Hidden stress

I realised last year that I have two very different reactions to stress.

The first one – the most common and obvious reaction – is to become visibly and obviously agitated. I start speaking about twice as fast, my voice goes up the best part of an octave, and I become flustered and flushed. Visibly and unmistakably stressed. You know what stress looks like. It’s not nice to feel it and it’s not fun to be around. Most of the stress happens due to alcohol and drug consumption. If you’re someone who suffers from the same, drug rehab in Fort Myers is the solution for you.

My second stress reaction is quite different. I disengage. I mentally withdraw from things that are getting to me.

People, even people who know me very well, are liable to believe that I’ve got everything under control. Unless they notice that I’m not my normal happy self, they wouldn’t realise that I might be struggling. They think I’m just a particularly unflappable individual. Hard to upset. Good in a crisis. A rock. All those good things that people can congratulate you for, and wish for themselves.

Disengaging is probably a very sensible defence mechanism, even as a subconscious one, when tired and stressed. I don’t like getting stressed so my brain gives me another way out; detachment from the situation. (That’s one theory anyway. Another would be what people describe as ‘bottling it up’, which is usually a precursor to an outburst or explosion. I’ve never had that explosion. If I’m capable of one, I’d hate to see it.)

When deeply stressed, I become even more serenely calm and unflappable than usual. It happens gradually. I’m a fairly laid back chap usually, so nobody (including me) notices the change. I shrug a few things off. I don’t let things get to me, but over time I can end up letting things slide that I have no business letting slide. Or absorbing bullshit that I should be challenging and confronting. Or, worse, failing to help other people when I should.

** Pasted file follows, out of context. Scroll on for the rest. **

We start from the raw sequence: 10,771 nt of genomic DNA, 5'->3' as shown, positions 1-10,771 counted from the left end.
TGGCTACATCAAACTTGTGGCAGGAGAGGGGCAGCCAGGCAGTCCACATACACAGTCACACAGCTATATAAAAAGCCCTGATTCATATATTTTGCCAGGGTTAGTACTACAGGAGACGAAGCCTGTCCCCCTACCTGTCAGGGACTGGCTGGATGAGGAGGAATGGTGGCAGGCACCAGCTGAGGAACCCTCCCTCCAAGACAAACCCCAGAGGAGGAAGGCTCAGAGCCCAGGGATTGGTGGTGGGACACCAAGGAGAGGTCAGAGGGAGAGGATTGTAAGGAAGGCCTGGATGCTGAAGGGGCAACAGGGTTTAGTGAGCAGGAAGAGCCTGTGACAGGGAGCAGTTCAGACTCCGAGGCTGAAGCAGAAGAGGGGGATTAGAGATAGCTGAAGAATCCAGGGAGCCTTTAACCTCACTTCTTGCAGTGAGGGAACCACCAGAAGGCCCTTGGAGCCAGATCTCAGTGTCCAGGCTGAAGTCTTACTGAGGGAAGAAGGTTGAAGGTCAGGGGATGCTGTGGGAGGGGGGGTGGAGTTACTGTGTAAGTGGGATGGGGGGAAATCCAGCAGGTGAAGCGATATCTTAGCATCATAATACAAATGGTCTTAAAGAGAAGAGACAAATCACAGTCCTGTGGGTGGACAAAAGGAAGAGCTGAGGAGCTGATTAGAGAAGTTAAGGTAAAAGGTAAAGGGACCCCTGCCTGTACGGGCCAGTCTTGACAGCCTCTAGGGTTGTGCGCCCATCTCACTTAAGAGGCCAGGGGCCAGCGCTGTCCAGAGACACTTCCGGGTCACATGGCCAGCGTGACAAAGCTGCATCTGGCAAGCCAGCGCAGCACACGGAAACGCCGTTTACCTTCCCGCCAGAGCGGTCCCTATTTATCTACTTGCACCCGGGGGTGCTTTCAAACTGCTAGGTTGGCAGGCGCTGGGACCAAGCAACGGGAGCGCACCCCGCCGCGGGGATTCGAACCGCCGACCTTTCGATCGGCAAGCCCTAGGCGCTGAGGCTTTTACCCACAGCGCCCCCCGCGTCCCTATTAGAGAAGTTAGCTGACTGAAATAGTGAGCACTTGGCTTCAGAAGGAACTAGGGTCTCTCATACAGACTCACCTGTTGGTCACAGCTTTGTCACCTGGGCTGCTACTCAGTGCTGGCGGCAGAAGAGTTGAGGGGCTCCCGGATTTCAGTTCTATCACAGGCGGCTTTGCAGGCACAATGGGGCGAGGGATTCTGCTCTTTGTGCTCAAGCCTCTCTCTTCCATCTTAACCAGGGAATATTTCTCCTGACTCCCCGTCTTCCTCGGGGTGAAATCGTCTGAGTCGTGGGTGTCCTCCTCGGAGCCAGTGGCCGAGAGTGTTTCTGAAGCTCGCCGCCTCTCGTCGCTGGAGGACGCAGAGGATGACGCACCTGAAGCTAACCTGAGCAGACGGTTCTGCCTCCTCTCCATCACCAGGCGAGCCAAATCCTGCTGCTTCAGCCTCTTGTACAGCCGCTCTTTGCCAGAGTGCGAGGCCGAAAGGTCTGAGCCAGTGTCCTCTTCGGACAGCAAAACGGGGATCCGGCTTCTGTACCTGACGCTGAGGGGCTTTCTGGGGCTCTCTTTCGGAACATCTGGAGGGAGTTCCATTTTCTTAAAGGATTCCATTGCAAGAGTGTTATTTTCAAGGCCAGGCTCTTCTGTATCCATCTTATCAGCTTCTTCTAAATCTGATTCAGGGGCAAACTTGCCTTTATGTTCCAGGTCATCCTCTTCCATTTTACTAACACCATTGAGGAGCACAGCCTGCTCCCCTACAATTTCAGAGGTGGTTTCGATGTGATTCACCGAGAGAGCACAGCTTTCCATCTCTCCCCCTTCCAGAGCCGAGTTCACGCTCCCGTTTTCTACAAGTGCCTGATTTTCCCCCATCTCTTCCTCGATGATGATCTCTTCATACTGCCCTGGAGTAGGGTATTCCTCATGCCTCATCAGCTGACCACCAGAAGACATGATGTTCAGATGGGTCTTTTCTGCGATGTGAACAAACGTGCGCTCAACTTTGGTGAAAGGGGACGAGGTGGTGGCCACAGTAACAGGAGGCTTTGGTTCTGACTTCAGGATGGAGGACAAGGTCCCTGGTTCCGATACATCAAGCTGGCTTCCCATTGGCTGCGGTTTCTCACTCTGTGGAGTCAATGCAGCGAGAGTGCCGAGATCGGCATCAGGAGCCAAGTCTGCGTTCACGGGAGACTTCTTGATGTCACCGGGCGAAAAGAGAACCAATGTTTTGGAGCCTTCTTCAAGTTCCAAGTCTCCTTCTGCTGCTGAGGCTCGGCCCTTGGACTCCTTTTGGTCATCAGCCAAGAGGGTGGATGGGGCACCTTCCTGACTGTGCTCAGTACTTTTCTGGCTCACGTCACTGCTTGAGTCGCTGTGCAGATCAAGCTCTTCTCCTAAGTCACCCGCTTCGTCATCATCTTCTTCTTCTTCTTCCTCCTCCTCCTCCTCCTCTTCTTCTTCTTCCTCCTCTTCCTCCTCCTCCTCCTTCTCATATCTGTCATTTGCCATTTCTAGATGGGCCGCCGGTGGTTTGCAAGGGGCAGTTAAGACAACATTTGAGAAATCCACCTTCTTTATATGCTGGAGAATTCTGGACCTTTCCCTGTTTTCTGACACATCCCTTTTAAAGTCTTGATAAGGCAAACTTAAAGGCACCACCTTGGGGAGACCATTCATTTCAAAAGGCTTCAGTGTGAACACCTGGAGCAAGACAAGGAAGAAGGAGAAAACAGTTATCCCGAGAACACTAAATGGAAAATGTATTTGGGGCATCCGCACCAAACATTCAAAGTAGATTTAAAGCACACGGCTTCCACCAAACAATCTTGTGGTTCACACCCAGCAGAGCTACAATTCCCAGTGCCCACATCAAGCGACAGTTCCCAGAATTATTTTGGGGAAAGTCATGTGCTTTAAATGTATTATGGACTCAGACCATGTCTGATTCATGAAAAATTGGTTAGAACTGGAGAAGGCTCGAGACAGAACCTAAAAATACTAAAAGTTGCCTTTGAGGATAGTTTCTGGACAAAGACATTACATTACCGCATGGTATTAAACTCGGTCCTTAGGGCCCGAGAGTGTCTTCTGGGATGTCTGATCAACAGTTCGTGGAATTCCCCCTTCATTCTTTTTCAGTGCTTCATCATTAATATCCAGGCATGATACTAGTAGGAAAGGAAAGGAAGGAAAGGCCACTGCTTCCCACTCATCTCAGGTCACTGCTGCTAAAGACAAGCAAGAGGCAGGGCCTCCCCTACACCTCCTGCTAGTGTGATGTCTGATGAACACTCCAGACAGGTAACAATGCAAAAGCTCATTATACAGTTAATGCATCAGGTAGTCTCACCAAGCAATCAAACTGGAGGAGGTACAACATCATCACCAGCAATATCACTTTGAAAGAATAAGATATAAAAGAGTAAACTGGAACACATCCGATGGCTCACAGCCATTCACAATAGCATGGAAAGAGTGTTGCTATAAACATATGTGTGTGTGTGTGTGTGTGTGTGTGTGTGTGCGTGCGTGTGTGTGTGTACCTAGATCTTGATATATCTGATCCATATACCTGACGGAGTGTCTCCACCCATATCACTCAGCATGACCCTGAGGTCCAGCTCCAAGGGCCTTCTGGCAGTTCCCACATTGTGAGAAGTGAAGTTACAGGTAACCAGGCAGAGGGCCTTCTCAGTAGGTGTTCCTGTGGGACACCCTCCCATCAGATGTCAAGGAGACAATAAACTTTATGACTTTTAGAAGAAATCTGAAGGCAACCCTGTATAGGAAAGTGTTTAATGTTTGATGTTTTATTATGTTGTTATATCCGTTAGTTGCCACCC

Visible stress is unpleasant to be around, but at least it’s obvious. This second stress reaction is much more dangerous. It hides the fact that someone is stressed at all.

Until this, I’d always thought of the ‘flight’ aspect of fight or flight as panicked running away. I thought it was something you’d feel and see. I’d never really understood it as anything more than a literal physical escape from danger. The idea that ‘flight’ can be invisible mental withdrawal hadn’t even occurred to me before.

The first step for me was identifying that there was a problem. I had gone through several months of being incrementally more tired, fed up and demotivated but still pretty functional. Even effective. Eventually, an external trigger made me realise how quietly unhappy I’d become, despite giving every outward impression of being fine. I was the only person who noticed this. After all, I hadn’t shown any signs of stress, so how would anyone have known?

Having spotted it, I’m (obviously) now much better at noticing it in myself. Even knowing that this is something that can happen is helpful. I had no idea before because I’d never come across this sort of reaction to stress. What with it being invisible and all, perhaps that’s not surprising.

That’s why I’m taking the time to share this. Partly so you’ll know that this is something that can happen to me but mostly so you can be aware of it in yourself and in others.

If you’re involved in any sort of leadership, being aware of the weirder and more subtle effects of stress can only be a good thing. I’m mostly writing this for myself 5 years ago. So, earlier-Roo, you think you know what stress is and you’ve heard of burnout but this, too, is something that can happen.

Where’s the operating manual for things like this? In fact, what are some good things to read about stress and burnout please?

I’ll start, with a brilliant piece on depression by @elliotcm

@bignoseduglyguy suggests

@partiallyblind suggests

@gemma_T suggests

@Peter_Ward has written

@boagworld has written

@babssheking recommends:

7 replies on “Hidden stress”

  1. I recognise and sympathise with your symptom of disengaging, it being something I too am prone to. For me it’s a part of depression, while for you it may simply be stress, though I find the two to be linked — stress causes depression.